If you’re a tech entrepreneur, you have probably seen the following graphic by Andrew Parker:

Entire multi-billion dollar companies have been started by building a far superior experience around one tiny link on Craigslist.

There is a new Craigslist. It’s Facebook groups.

Over 700 million people use groups monthly(reported as of late last year). That’s massive, massive potential distribution for startups (and proof of supply & demand). I’ve spent A LOT of time with groups over the past year, since Horizon’s goal is to put hospitality exchange inside existing groups.

Buy Nothing is one movement with massive scale entirely built inside Facebook groups. I recently moved to Queen Anne in Seattle, and numerous friends told me to join the Queen Anne Buy Nothing group. There are interest-based dating groups, such as one for Nomads. There are classified marketplaces for specific communities such as Burning Man. There are groups for the 12th Man (Go Hawks!). There are groups for Expats in Colombia to trade advice, meet-up, and buy & sell items.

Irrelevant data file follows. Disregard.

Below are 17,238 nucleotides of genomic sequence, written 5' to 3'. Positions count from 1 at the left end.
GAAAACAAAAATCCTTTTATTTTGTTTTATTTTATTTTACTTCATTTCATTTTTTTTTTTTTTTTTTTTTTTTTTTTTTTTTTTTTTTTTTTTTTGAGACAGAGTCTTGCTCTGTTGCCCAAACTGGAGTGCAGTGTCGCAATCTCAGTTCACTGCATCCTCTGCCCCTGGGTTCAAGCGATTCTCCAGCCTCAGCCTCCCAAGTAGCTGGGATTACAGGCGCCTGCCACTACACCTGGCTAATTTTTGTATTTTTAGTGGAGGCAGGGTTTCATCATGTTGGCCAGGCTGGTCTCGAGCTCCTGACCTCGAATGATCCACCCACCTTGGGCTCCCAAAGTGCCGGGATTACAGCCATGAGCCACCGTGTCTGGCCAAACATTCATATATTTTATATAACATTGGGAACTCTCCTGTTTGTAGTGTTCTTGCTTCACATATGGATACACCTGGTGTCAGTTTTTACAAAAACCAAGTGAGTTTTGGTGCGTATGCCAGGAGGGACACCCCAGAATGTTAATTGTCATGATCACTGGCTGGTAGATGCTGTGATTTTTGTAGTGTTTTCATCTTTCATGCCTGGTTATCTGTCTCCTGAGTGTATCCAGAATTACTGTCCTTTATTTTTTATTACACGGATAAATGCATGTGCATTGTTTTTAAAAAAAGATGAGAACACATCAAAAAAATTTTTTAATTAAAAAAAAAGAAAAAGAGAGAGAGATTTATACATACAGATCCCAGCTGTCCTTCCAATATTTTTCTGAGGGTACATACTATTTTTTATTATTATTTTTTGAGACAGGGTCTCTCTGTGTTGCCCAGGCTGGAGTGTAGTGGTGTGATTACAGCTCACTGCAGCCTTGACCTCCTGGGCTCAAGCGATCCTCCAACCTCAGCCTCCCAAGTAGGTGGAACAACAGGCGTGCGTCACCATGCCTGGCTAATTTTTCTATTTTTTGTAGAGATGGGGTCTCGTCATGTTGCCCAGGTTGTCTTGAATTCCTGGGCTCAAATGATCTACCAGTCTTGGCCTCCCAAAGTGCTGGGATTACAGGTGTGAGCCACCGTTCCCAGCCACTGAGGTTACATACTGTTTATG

Craigslist has audience, as does Facebook groups. Both work exactly the same way — the most recently posted items on top. That doesn’t change the fact that “recency” is a terrible sort order for the vast majority of user scenarios. If you know something is actually available, when it was posted honestly has no relevance. The reason recency is used so frequently is because the sheer volume of stale postings, that most recent is the best way to increase the chances you’re looking at something actually available.

Over the next decade, I’m firmly convinced we’ll see numerous startups built by creating interfaces to better serve users within specific Facebook groups — same as numerous startups have been built from Craigslist’s audience over the past 15 years.

[Originally posted on Medium]